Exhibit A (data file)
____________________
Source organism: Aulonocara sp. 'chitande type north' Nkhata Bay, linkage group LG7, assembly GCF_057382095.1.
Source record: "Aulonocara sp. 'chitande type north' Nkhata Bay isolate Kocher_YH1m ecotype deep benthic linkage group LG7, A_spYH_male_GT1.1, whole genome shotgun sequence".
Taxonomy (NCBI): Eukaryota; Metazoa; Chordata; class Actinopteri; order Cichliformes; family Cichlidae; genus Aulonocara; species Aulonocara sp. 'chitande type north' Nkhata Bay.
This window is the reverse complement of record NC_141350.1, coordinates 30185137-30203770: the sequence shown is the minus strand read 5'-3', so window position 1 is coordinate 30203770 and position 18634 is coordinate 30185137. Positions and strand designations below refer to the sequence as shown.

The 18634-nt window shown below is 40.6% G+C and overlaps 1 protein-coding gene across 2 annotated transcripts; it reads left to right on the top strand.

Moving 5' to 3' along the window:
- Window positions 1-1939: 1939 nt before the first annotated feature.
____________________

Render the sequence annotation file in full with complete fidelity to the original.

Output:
Source organism: Aulonocara sp. 'chitande type north' Nkhata Bay, linkage group LG7, assembly GCF_057382095.1.
Source record: "Aulonocara sp. 'chitande type north' Nkhata Bay isolate Kocher_YH1m ecotype deep benthic linkage group LG7, A_spYH_male_GT1.1, whole genome shotgun sequence".
Taxonomy (NCBI): Eukaryota; Metazoa; Chordata; class Actinopteri; order Cichliformes; family Cichlidae; genus Aulonocara; species Aulonocara sp. 'chitande type north' Nkhata Bay.
This window is the reverse complement of record NC_141350.1, coordinates 30185137-30203770: the sequence shown is the minus strand read 5'-3', so window position 1 is coordinate 30203770 and position 18634 is coordinate 30185137. Positions and strand designations below refer to the sequence as shown.

The 18634-nt window shown below is 40.6% G+C and overlaps 1 protein-coding gene across 2 annotated transcripts; it reads left to right on the top strand.

Moving 5' to 3' along the window:
- Window positions 1-1939: 1939 nt before the first annotated feature.